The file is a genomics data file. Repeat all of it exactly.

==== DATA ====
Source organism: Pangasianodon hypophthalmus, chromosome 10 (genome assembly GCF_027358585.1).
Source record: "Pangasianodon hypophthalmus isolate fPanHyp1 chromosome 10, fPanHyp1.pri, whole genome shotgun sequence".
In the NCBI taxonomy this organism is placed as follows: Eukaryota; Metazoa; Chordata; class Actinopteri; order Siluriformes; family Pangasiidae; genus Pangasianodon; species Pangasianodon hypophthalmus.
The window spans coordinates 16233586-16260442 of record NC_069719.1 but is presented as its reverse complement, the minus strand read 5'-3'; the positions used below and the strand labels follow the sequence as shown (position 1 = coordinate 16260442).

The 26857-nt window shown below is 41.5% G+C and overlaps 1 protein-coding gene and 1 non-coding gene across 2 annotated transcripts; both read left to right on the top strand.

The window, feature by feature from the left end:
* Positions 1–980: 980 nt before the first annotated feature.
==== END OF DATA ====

Source organism: Pangasianodon hypophthalmus, chromosome 10 (genome assembly GCF_027358585.1).
Source record: "Pangasianodon hypophthalmus isolate fPanHyp1 chromosome 10, fPanHyp1.pri, whole genome shotgun sequence".
In the NCBI taxonomy this organism is placed as follows: Eukaryota; Metazoa; Chordata; class Actinopteri; order Siluriformes; family Pangasiidae; genus Pangasianodon; species Pangasianodon hypophthalmus.
The window spans coordinates 16233586-16260442 of record NC_069719.1 but is presented as its reverse complement, the minus strand read 5'-3'; the positions used below and the strand labels follow the sequence as shown (position 1 = coordinate 16260442).

The 26857-nt window shown below is 41.5% G+C and overlaps 1 protein-coding gene and 1 non-coding gene across 2 annotated transcripts; both read left to right on the top strand.

The window, feature by feature from the left end:
* Positions 1–980: 980 nt before the first annotated feature.